The light sensitive cells in the retina are called rods (useful in dim vision) and cones (used for color vision). Gene mutations can impact either or both types. Those that cause a dysfunction in cones result in defective color vision of various types, sometimes called colorblindness.
This is a type of colorblindness in which the retina is less responsive to short wavelength or blue light. It is among the least common forms of colorblindness.
Individuals are generally unable to see objects with blue color although there is some variation in the amount and type of deficiency. Some people may have difficulty seeing some blue-yellow colors and these also can have some problems identifying reds and greens. However, the more blue-green color blindness found primarily in males is caused by different genetic defects and is not part of tritanopia.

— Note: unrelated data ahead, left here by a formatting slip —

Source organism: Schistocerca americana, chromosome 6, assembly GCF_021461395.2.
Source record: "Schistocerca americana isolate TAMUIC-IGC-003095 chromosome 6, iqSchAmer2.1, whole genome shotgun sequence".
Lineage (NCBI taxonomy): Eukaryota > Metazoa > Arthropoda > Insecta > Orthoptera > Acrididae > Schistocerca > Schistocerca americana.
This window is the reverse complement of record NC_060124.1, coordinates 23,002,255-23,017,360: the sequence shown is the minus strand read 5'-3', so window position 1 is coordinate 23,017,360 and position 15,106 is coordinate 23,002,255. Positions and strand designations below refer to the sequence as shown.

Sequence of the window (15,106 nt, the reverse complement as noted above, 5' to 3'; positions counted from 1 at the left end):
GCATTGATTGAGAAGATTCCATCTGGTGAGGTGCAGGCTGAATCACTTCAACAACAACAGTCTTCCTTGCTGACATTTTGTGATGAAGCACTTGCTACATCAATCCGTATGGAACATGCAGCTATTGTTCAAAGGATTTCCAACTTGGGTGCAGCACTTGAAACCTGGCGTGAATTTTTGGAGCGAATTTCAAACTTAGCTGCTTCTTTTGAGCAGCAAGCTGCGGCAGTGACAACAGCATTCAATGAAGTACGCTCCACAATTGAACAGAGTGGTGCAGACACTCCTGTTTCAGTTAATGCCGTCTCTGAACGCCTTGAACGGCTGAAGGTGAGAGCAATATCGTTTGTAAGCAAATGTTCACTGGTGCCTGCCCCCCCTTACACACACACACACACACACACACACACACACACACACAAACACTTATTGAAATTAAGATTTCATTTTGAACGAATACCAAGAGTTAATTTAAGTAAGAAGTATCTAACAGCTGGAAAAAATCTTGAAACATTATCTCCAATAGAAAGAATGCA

Tritanopia is caused by mutations in a non-sex chromosome and therefore is found in equal frequency among males and females. It is inherited in an autosomal dominant pattern and passed directly from parent to child with a 50% probability.
This is a stable disorder present at birth with no evidence that the retinal disease is progressive. It results from a genetic defect in retinal cells in the retina (the light sensing tissue in the eye) that normally respond to short wavelength light such as blue colors. No other health problems are known to be associated and no treatment is available.